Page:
Finally, the baby has arrived! Phew, what a relief! Wait a minute, are you saying the hard part starts now?!
No, no, that’s not what we’re saying at all!
Okay, it is kind of, sort of, maybe what we’re saying, but just a tiny bit. And anyway, it’s a totally different ballgame now because you’ve got external help instead of carrying the burden all on your own (literally).
Use these three tips in order to maintain your health and wellness as a sleep-deprived mom—and don’t be afraid to ask for help!
#1: Keep Your Baby Close
And your enemies closer?
Whoops, that’s a whole other piece of advice—maybe for a different article. But when it comes to new moms, keeping your baby’s bassinet nearby can make it much easier to fall back asleep after taking care of them in the middle of the night.
If your baby’s nursery is all the way down the hall, you have to drag yourself out of bed, walk across the cold floor, turn the lights on to see where you’re going, feed or soothe your baby, then slink back to bed in hopes of falling soundly asleep. But guess what? All that stimulus will have you feeling much more awake than if you could just reach over to your baby’s bedside bassinet, quickly nurse them in a dazed state, then fall swiftly back asleep.
#2: Eliminate Barriers to Quality Sleep
Life has a funny habit of getting in the way at the worst possible times—a snowstorm hits the day you’re supposed to fly home for your best friend’s wedding, your car gets towed when you’re already late for an important meeting, and something jolts you awake just as you were finally getting your first wink of sleep all week.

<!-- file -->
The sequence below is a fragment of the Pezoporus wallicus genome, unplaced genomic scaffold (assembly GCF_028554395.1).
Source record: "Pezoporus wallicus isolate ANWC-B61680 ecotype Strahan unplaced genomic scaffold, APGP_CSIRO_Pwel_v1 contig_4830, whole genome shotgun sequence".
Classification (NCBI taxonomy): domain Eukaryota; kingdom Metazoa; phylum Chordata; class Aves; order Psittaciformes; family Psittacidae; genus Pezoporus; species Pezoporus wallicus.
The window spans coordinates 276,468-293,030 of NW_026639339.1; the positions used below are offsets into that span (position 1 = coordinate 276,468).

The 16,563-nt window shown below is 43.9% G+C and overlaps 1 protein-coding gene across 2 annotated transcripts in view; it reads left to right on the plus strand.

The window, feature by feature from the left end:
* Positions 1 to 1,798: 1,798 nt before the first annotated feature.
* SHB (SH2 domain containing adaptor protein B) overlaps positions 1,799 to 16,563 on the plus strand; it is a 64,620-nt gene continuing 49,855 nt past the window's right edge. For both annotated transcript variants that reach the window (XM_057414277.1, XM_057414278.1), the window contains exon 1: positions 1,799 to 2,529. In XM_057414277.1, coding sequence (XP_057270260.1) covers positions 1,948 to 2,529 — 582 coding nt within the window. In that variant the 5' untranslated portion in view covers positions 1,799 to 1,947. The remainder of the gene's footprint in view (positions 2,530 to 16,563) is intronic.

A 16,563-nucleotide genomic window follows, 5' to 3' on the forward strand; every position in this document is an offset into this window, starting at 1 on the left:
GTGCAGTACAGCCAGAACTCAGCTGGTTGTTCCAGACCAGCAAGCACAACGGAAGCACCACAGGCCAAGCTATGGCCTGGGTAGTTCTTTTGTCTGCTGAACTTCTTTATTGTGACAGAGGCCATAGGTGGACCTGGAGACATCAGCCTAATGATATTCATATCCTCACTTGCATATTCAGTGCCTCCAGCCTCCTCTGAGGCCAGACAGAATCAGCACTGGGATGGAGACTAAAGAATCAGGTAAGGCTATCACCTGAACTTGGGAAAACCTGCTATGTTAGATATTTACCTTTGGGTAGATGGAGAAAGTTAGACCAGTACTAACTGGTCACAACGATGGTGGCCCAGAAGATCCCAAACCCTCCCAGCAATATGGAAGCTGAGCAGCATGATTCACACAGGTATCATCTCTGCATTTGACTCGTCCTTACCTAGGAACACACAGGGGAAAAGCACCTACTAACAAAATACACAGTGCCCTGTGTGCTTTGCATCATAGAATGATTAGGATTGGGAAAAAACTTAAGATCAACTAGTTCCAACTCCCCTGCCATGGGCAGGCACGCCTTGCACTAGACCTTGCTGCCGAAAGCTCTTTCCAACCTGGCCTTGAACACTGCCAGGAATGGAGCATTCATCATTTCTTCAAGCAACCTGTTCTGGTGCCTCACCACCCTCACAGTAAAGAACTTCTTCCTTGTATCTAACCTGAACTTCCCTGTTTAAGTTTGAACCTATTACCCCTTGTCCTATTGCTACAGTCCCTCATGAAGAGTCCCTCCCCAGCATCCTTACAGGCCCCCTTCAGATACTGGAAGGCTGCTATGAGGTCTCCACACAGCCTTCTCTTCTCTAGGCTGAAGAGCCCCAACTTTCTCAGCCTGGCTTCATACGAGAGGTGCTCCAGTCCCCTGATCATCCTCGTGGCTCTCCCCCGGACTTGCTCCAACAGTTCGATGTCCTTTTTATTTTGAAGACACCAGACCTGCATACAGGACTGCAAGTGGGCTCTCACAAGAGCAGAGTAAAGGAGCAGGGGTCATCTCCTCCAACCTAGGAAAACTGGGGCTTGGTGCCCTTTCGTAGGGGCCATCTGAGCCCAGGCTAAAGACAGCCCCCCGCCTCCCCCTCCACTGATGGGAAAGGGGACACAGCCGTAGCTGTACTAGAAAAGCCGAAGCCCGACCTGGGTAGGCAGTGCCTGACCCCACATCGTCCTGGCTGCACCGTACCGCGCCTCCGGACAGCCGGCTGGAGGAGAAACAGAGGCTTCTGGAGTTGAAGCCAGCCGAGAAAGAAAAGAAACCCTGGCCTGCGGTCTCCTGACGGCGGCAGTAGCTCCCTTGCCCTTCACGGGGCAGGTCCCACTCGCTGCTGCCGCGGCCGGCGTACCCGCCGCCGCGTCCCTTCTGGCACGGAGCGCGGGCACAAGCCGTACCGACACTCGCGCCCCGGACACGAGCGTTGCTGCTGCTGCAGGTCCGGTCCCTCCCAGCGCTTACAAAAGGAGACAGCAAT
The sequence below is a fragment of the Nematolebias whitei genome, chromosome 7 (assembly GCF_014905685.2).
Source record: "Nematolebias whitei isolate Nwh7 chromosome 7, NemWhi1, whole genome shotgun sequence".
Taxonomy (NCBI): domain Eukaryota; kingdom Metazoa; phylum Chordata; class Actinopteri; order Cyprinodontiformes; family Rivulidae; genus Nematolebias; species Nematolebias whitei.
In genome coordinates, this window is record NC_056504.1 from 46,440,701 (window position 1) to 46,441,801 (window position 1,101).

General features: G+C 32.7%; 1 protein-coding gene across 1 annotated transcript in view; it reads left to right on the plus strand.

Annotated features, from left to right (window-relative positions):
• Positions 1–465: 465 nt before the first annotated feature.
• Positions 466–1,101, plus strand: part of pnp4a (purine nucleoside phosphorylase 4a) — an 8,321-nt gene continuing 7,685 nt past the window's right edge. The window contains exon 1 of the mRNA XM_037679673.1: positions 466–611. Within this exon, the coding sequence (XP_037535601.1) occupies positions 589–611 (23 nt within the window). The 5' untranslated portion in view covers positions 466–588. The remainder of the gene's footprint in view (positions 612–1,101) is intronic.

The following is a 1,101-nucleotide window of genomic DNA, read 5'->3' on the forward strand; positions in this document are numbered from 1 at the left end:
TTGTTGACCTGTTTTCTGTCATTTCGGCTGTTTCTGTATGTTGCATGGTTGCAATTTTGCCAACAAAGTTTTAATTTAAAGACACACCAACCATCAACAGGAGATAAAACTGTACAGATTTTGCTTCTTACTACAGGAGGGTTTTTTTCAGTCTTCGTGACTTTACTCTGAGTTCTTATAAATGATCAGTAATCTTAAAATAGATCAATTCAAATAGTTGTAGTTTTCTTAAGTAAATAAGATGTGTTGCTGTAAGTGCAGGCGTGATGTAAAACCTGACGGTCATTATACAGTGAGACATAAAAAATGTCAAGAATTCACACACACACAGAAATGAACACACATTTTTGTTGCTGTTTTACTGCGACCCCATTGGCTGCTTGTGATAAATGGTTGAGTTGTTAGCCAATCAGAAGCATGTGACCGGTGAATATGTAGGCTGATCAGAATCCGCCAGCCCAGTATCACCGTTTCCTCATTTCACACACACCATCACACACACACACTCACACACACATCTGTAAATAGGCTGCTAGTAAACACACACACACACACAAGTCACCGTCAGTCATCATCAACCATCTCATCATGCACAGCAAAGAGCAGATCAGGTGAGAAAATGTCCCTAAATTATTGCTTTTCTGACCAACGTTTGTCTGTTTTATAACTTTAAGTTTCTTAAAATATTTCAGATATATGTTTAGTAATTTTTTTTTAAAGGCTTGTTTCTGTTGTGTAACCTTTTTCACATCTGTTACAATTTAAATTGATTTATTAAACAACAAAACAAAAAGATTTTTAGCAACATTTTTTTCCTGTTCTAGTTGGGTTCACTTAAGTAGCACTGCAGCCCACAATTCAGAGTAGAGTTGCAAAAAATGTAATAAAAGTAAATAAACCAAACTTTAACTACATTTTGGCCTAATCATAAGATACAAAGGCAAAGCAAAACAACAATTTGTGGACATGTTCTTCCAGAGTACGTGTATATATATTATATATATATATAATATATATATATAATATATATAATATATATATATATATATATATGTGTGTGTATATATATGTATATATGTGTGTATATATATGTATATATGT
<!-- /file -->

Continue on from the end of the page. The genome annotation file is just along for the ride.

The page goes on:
Eliminate any potential distractions and interruptions within your control to give yourself a fighting chance at a good night’s (or day’s) sleep:
- Invest in blackout shades, especially if you’re going to be sleeping during the day (which—trust us—you almost certainly will).
- Avoid cell phone use before sleep, and especially when you wake up throughout the night to nurse the baby. The bright blue light can make it difficult to fall back asleep.
- Buy yourself an inclined pillow to mitigate the symptoms of acid reflux at night. Unfortunately, many daily habits of motherhood (coffee, a busy schedule, and carrying a little extra baby weight) can lead to acid reflux that you didn’t previously have.
#3: Say Yes to Help & No to Added Responsibility
The pressure to be this perfect super-mom who can juggle her career, the kids, household chores, healthy meal prep, PTA meetings, volunteering, and more is very real.
But it’s also a ridiculous expectation for anyone to maintain—yourself, most of all.
Say yes to help: When your mother-in-law comes over to visit the baby and says to you, “Wow dear, you look rough. I can watch the baby tonight,” just accept. After a snide comment like that, you may feel the urge to prove her wrong—I’m not tired, I’m a great mother, I’ve got this. But the only person you’re really hurting in this scenario is yourself.
Say no to added responsibility: When your eldest son comes home from preschool saying, “Mommy, you haven’t volunteered to be a chaperone on my school trips ever since the baby showed up. Will you do it this week?” just say no. Despite the guilt you feel about seeing your other kids less, now’s probably not the time for a do-it-all attitude. Your other duties can (and should) wait until you’re over the sleep-deprivation-hump.
All Moms Are Superheroes
You won’t be the perfect mom (because, honestly, there’s no such thing), but you will be everything your little one needs—as long as you take care of yourself first. Who needs a cape and a mask when you have a good attitude and these three tips? Go get ‘em, mom! You got this.